1. We tried some Q&D hacks to make it even, but it was just way worse than without it, considering the little time we had, we didn’t deeply check that. If the project is being continued, it will be one of the first thing to fix.

  5. Totally awesome! I’ve wanted to do one of these for years. It would be nice if the LEDs were dimmed according to their distance from the center so the middle didn’t have that bright spot, but that’s probably just a minor tweak. Great job guys!

  6. I thought this was a project that I was involved in, but no.
    Me and some friends have done nearly exactly the same and played the same movie on it.

  7. Impressive. This would take an insane amount of processing power on a CPU, and it’s still no trivial feat on a FPGA. Bet it looks even better in person too, since some of the flicker and hotspotting in the middle is due how the camera sees differently than the human eye.

    1. We’re having trouble running the engine at proper speed, so it’s still flickering, but indeed it looks way better than on video

  8. Nice work, though I would like to see the FPGA cartesian to polar conversion replaced by the 3D hardware renderer such as that on board a Raspberry Pi.

  9. A very similar cc-nc-licensed project with twice the resolution has been presented on 27C3 in 2010 by [Sauron].
    It has a total of 244 LEDs on four blades (with the LEDs offset by a quarter on each blade to get an effective resolution of 512 circles. Data is transferred by induction utilizing a VHS Head.
    It connects to any PC that has a VGA socket without need for a particular driver and can handle just about anything between 640 X 480 @ 100Hz and 1280 X 1024 @ 60Hz as long as pixelclock stays below 160MHz.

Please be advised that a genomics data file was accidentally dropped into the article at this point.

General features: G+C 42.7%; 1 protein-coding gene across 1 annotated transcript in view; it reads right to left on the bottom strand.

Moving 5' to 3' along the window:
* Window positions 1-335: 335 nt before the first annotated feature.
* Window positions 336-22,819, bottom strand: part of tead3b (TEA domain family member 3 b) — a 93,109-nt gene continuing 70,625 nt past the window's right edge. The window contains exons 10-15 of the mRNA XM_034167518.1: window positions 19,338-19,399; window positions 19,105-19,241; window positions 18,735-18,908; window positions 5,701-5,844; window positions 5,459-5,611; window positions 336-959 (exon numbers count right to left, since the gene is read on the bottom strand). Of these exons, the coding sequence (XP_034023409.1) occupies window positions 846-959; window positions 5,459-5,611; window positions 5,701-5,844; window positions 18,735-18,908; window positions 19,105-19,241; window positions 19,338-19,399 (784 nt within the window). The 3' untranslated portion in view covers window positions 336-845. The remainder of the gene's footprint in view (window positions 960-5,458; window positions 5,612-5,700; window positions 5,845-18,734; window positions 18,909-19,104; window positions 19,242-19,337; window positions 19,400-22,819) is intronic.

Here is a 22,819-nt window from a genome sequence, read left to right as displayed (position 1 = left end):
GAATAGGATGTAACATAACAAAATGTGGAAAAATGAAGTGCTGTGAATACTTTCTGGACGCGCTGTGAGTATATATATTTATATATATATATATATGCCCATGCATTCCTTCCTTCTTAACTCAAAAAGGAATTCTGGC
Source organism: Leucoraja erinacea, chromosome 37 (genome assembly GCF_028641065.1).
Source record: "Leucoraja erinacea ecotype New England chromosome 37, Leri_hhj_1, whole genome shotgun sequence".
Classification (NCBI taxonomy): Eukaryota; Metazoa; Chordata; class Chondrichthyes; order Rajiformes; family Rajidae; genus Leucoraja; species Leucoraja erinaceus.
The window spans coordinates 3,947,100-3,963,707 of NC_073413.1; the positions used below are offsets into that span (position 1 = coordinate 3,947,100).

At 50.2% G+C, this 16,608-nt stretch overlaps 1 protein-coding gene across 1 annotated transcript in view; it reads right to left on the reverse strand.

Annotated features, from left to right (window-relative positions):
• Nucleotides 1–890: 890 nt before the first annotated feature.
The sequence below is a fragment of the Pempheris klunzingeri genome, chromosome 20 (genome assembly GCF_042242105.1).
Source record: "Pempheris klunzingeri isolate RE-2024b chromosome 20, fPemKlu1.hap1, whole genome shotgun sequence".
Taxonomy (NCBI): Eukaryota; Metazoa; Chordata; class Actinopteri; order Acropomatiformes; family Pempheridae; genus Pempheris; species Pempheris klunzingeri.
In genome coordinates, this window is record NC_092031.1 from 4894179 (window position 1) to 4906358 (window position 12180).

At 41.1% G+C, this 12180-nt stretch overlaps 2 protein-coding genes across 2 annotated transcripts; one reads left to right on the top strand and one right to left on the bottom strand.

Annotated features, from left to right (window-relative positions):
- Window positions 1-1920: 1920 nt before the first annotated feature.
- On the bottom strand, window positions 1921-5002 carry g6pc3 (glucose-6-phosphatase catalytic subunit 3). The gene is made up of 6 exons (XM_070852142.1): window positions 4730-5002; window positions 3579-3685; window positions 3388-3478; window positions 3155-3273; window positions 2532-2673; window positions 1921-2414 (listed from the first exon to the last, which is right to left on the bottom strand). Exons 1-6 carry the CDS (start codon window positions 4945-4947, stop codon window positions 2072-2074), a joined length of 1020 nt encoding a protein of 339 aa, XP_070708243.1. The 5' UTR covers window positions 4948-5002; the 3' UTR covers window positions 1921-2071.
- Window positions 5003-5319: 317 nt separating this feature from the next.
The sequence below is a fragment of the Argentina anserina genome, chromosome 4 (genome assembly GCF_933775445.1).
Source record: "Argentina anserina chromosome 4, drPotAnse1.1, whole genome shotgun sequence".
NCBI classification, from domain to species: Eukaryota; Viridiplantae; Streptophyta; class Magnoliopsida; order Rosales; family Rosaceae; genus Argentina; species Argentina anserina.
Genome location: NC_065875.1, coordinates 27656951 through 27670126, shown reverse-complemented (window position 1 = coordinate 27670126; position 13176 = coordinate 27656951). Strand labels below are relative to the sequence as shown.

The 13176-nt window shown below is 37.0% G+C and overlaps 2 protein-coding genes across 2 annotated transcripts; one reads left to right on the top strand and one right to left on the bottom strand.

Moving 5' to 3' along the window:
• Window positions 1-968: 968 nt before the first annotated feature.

Fanspeed can be adjusted between 0 and 2500 rpm and image orientation is synced and calculated by a single signal per rotation.

    There’s a vid: http://www.youtube.com/watch?v=k-I3tt8SvKA and some documentation on https://www.das-labor.org/wiki/Borg_Ventilator
    The vhdl code is in the svn at https://www.das-labor.org/trac/browser/vhdl/Saurons%20Borg%20Ventilator
    In the video there are artifacts due to interference with the camera frame rate, but watched with the eyes it is fantastic.

  10. Why not use precalculated lookup table for 1/4 of video frame/display circle? You can tune it later adding compensation for brightness and gaps. Specifically near center of display where more rectangular pixels gives 1 polar one. FPGA and real-time calculation looks like overkill in this case.
    Anyway, great job and lot of fun!

  11. Reminds me of the video screens from “The Phantom Empire” starring Gene Autry in 1935.

    Nevermind that commercially viable electronic television had yet to emerge from the workshop of Philo T. Farnsworth – SciFi books and movie serials had video screens.

    These spinning POV displays are like a melding of Farnsworth’s electronic raster scanning and John Baird’s mechanical video system.

    1. Hi Skappy,

      We currently discuss of publishing a part of our sources with the team.
      It should be done in the coming weeks (At least the SystemVerilog code I think, for the Gumstix code some parts will be hard to publish in state).

      Check our website occasionally and if you want to be aware as soon as possible send us an email and we will reply you when it is time.